March 23, 2006
One dead in cruise ship fire in Caribbean
By Jim Loney
MIAMI (Reuters) - One passenger died and 11 were hurt when
fire broke out on the passenger decks of a Princess Cruises
ship on Thursday as the vessel carried more than 3,800
passengers and crew from the Cayman Islands to Jamaica.
forced passengers to grab life jackets and scramble to muster
stations on deck in early-morning darkness. About 100 cabins
were affected by flames and smoke.
"After the muster station, we did cabin-to-cabin searches,"
said Julie Benson, a spokeswoman for Santa Clarita,
California-based Princess, which is owned by Carnival Corp. "We
did a full passenger and crew check to make sure everyone was
A male passenger died "following a cardiac arrest," the
company said in a statement, while two suffered significant
smoke inhalation and nine had minor complications from
The fire broke out at 3:10 a.m. as the 4-year-old luxury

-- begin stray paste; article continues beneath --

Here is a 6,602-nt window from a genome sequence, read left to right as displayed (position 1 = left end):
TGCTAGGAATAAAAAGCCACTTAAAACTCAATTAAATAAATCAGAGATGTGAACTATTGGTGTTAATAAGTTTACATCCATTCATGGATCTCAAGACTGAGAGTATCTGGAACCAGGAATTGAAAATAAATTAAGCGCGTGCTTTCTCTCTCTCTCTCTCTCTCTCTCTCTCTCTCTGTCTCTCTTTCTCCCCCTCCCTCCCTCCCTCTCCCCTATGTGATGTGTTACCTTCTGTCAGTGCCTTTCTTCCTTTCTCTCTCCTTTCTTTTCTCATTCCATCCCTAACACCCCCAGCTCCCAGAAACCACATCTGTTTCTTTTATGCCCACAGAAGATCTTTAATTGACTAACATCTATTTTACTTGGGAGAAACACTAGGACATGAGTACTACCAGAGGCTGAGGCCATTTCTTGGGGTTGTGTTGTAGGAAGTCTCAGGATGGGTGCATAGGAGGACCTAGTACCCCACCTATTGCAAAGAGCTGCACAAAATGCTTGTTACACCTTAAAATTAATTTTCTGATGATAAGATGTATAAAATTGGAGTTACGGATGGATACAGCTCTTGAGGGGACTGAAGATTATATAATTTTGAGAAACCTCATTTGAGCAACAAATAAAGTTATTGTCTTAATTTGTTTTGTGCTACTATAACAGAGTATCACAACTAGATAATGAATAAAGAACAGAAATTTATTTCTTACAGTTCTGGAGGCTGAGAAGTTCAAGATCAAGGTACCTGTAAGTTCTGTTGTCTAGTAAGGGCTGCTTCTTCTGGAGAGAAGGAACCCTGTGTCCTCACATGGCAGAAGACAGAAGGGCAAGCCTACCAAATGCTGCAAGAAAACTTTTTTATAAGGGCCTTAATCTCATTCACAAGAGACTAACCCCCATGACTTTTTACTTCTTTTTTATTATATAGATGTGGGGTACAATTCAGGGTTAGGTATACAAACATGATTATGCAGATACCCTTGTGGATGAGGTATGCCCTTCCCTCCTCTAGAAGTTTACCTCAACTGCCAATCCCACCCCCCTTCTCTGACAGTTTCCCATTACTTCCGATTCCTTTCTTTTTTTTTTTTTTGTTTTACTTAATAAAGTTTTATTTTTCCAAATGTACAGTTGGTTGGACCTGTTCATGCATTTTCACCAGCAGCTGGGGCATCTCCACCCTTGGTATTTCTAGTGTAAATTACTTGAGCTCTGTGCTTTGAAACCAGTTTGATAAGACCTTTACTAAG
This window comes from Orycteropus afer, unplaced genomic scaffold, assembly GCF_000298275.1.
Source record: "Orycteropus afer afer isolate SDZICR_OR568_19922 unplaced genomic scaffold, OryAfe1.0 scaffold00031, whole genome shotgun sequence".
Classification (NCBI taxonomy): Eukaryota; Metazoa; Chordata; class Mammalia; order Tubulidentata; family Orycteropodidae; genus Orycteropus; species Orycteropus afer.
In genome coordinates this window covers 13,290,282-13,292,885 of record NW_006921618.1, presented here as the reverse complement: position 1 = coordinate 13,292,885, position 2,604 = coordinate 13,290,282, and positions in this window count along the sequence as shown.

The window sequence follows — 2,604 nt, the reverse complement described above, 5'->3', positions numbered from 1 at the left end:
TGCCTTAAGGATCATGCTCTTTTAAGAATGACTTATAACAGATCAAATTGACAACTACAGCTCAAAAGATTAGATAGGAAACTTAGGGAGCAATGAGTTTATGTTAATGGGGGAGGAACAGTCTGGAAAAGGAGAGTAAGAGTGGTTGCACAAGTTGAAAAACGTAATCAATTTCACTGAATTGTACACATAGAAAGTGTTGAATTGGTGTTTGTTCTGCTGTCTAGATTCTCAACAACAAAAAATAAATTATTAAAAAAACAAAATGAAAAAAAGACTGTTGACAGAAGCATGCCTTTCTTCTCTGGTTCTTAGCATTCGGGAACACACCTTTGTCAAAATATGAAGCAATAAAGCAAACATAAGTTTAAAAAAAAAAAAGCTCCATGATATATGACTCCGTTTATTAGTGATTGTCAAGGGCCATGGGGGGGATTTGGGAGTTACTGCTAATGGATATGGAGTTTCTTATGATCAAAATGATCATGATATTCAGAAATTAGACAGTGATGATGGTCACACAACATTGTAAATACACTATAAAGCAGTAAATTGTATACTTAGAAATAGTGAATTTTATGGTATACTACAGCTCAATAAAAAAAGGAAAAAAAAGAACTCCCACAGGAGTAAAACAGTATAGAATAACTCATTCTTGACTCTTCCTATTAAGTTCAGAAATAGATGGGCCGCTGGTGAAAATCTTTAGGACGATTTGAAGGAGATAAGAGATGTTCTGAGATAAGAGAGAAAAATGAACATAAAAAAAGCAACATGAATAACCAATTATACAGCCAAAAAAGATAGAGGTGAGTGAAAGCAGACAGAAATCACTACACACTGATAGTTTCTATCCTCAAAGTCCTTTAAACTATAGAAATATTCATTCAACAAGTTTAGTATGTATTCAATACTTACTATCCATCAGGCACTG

liner, carrying 2,690 passengers and 1,123 crew, sailed from
Grand Cayman Island to Montego Bay, Jamaica.
"We do not know how the fire started," Benson said. "It
broke out in the passenger accommodation. We don't know exactly
where it started."
The ship docked at Montego Bay later in the morning and the
company was considering airlifting the two most seriously
injured passengers to hospitals.
Benson said the company was not sure how badly the ship was
damaged or whether the cruise could continue.
In 1998, Carnival lost millions of dollars in revenue after
fire erupted on its ship Ecstasy as it sailed out of Miami's
main shipping channel. The blaze injured 60 passengers and
knocked the vessel out of service for nearly two months.
Carnival's Celebration was adrift for several hours in
January 2000 when fire broke out in an auxiliary generator as
the ship sailed northwest of Jamaica.
The 109,000-ton Star Princess cost more than $430 million
to build. It is registered in Bermuda and sailed its maiden
voyage in 2002.
The ship sailed from Fort Lauderdale on March 19 on a
weeklong Caribbean cruise.
Carnival Corp. on Thursday reported a 19 percent drop in
first-quarter earnings. Its stock had fallen about 5 percent in